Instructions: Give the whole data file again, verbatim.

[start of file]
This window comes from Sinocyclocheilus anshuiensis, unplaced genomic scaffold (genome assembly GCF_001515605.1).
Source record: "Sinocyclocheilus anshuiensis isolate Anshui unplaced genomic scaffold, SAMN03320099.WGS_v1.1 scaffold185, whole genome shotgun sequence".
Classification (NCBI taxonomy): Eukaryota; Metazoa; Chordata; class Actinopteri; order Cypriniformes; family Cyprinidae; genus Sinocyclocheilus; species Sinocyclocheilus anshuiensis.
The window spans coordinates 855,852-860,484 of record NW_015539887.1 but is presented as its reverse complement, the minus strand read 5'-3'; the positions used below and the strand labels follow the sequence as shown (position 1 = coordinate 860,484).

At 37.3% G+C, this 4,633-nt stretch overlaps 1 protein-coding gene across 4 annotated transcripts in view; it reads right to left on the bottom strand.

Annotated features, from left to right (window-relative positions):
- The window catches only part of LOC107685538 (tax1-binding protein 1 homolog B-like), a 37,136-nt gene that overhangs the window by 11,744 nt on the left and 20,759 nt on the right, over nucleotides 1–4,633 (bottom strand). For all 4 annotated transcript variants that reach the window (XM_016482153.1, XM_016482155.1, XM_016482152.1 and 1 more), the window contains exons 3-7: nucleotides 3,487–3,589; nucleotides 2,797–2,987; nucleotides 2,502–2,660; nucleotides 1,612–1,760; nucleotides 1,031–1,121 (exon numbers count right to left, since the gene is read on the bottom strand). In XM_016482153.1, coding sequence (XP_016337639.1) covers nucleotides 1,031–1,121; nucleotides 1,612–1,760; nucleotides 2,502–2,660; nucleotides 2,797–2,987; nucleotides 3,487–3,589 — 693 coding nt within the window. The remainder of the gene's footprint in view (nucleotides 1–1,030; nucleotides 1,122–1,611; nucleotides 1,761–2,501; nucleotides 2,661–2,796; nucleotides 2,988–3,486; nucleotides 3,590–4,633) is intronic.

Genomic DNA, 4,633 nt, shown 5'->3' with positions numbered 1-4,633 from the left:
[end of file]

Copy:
This window comes from Sinocyclocheilus anshuiensis, unplaced genomic scaffold (genome assembly GCF_001515605.1).
Source record: "Sinocyclocheilus anshuiensis isolate Anshui unplaced genomic scaffold, SAMN03320099.WGS_v1.1 scaffold185, whole genome shotgun sequence".
Classification (NCBI taxonomy): Eukaryota; Metazoa; Chordata; class Actinopteri; order Cypriniformes; family Cyprinidae; genus Sinocyclocheilus; species Sinocyclocheilus anshuiensis.
The window spans coordinates 855,852-860,484 of record NW_015539887.1 but is presented as its reverse complement, the minus strand read 5'-3'; the positions used below and the strand labels follow the sequence as shown (position 1 = coordinate 860,484).

At 37.3% G+C, this 4,633-nt stretch overlaps 1 protein-coding gene across 4 annotated transcripts in view; it reads right to left on the bottom strand.

Annotated features, from left to right (window-relative positions):
- The window catches only part of LOC107685538 (tax1-binding protein 1 homolog B-like), a 37,136-nt gene that overhangs the window by 11,744 nt on the left and 20,759 nt on the right, over nucleotides 1–4,633 (bottom strand). For all 4 annotated transcript variants that reach the window (XM_016482153.1, XM_016482155.1, XM_016482152.1 and 1 more), the window contains exons 3-7: nucleotides 3,487–3,589; nucleotides 2,797–2,987; nucleotides 2,502–2,660; nucleotides 1,612–1,760; nucleotides 1,031–1,121 (exon numbers count right to left, since the gene is read on the bottom strand). In XM_016482153.1, coding sequence (XP_016337639.1) covers nucleotides 1,031–1,121; nucleotides 1,612–1,760; nucleotides 2,502–2,660; nucleotides 2,797–2,987; nucleotides 3,487–3,589 — 693 coding nt within the window. The remainder of the gene's footprint in view (nucleotides 1–1,030; nucleotides 1,122–1,611; nucleotides 1,761–2,501; nucleotides 2,661–2,796; nucleotides 2,988–3,486; nucleotides 3,590–4,633) is intronic.

Genomic DNA, 4,633 nt, shown 5'->3' with positions numbered 1-4,633 from the left: